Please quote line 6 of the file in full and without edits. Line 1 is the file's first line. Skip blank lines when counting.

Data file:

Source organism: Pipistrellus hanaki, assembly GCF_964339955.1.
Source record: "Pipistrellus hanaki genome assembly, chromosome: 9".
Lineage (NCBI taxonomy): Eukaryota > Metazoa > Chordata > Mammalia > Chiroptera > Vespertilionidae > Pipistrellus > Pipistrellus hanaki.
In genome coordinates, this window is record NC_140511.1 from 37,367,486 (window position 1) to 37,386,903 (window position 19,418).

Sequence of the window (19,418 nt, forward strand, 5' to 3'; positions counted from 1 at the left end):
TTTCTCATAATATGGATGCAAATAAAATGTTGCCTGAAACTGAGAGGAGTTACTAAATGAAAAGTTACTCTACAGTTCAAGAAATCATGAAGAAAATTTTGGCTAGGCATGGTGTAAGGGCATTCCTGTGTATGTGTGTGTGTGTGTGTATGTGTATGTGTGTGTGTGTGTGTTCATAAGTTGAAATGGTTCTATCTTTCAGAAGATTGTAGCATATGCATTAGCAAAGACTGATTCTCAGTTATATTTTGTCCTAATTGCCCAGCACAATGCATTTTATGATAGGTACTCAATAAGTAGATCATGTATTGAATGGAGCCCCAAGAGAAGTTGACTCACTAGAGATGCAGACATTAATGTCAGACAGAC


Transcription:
TTTCTCATAATATGGATGCAAATAAAATGTTGCCTGAAACTGAGAGGAGTTACTAAATGAAAAGTTACTCTACAGTTCAAGAAATCATGAAGAAAATTTTGGCTAGGCATGGTGTAAGGGCATTCCTGTGTATGTGTGTGTGTGTGTGTATGTGTATGTGTGTGTGTGTGTGTTCATAAGTTGAAATGGTTCTATCTTTCAGAAGATTGTAGCATATGCATTAGCAAAGACTGATTCTCAGTTATATTTTGTCCTAATTGCCCAGCACAATGCATTTTATGATAGGTACTCAATAAGTAGATCATGTATTGAATGGAGCCCCAAGAGAAGTTGACTCACTAGAGATGCAGACATTAATGTCAGACAGAC